Mosley has been praised for his powerful evocation of African Americans and their milieu. His work portrays African Americans interacting with one another, creating both their problems and their solutions. While the white power structure certainly impinges on these African American characters, the characters are not victims. On the contrary, they are accorded their full humanity and the right, so to speak, to make their own mistakes and to achieve their own successes as individuals and as a people.
Mosley has emphasized that in Fortlow he created an African American thinker, a representative of African American consciousness. This is probably why the Fortlow stories have relatively little plot or action. They are centered, instead, on the development of character and theme. As a result, Mosley’s main character seems to resemble the skeptical philosopher he is named after. Socrates doubts the certitudes that others express, because he realizes the precariousness of not only his own position but also those of others: He knows that the African Americans he encounters might, like himself, end up in prison, precisely because their worldviews are flawed and do not take into account so many of the forces in society over which individuals have no control. In this respect, he has been compared to Tom Joad, the philosophizing common man of John Steinbeck’s The Grapes of Wrath (1939). Both men, hemmed in by societal pressures, commit murder, yet they conceive of a redemptive vision of humanity that transcends their individual fates.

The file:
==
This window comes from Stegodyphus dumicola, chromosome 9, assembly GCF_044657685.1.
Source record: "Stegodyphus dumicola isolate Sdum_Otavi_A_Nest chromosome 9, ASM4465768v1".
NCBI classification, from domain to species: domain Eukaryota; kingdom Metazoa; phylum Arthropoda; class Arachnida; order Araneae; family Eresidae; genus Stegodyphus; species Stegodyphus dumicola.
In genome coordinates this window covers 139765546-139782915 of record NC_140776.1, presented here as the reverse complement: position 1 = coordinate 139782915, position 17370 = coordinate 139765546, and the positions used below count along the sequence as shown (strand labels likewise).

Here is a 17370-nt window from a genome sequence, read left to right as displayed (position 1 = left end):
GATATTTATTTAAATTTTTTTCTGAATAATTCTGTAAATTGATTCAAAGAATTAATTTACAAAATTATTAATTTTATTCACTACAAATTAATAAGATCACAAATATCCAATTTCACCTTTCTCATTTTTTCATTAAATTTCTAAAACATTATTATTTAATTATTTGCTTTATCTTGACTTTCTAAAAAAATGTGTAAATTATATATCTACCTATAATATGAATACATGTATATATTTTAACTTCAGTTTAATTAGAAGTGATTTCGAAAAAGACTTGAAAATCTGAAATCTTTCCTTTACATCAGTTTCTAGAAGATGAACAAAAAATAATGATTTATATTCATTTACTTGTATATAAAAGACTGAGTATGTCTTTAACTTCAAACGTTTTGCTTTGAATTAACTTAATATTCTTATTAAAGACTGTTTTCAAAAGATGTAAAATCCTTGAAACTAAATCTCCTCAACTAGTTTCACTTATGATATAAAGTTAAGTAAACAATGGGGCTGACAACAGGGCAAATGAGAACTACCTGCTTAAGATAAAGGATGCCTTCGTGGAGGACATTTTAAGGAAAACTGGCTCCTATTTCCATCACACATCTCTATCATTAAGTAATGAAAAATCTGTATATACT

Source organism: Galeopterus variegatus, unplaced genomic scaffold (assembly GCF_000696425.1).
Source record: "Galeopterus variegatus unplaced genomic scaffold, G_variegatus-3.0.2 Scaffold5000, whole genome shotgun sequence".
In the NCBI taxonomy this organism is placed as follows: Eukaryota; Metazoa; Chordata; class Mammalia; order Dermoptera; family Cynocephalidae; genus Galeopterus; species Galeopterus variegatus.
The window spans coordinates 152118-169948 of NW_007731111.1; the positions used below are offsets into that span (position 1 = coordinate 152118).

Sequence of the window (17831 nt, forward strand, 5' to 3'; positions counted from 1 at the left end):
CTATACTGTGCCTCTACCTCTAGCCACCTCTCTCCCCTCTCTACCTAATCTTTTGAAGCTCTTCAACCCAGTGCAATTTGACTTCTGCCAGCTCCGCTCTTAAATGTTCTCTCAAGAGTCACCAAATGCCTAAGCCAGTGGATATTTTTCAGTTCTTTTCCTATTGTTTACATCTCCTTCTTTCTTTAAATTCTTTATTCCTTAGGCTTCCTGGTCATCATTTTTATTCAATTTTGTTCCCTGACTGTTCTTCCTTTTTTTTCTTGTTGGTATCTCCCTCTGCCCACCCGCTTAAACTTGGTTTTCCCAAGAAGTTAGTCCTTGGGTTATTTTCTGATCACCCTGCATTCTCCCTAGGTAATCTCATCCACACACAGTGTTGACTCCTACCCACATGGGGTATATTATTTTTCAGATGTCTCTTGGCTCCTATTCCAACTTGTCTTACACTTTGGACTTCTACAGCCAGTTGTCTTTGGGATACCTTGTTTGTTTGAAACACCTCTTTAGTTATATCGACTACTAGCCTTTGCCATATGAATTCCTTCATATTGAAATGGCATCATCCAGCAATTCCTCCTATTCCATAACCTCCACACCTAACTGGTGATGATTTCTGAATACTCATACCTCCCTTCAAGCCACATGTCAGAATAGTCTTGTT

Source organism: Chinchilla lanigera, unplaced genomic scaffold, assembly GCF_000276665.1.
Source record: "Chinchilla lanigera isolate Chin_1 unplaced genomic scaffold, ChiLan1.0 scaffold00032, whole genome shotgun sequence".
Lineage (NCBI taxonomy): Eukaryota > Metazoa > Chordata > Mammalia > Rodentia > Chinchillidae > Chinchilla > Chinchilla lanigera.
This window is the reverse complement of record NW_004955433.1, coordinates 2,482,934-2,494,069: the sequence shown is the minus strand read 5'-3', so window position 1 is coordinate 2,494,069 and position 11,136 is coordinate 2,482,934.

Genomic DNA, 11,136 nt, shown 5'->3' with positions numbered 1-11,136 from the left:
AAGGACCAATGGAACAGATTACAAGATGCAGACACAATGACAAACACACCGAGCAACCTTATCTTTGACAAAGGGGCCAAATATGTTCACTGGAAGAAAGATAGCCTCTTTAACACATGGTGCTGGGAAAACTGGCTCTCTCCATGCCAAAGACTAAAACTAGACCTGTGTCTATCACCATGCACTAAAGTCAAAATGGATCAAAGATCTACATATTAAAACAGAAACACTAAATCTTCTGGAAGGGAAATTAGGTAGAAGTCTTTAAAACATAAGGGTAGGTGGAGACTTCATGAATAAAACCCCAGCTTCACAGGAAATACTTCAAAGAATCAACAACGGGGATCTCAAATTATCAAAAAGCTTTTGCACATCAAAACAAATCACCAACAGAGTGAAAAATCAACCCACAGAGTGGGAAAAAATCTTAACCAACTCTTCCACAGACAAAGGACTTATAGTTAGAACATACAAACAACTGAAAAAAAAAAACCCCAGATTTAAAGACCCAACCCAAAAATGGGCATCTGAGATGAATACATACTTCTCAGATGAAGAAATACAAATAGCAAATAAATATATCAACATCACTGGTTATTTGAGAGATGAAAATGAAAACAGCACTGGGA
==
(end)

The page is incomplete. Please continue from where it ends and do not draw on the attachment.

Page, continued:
Mosley has certainly become one of the most successful of the African American authors whose work has crossed over into mainstream fiction. His novels have been compared favorably to classic African American authors such as Chester Himes and John Edgar Wideman. As Francis Smith Foster concludes, however, he surpasses these authors and others in his ability to dramatize the lives of ordinary African Americans with a political consciousness and sense of social history.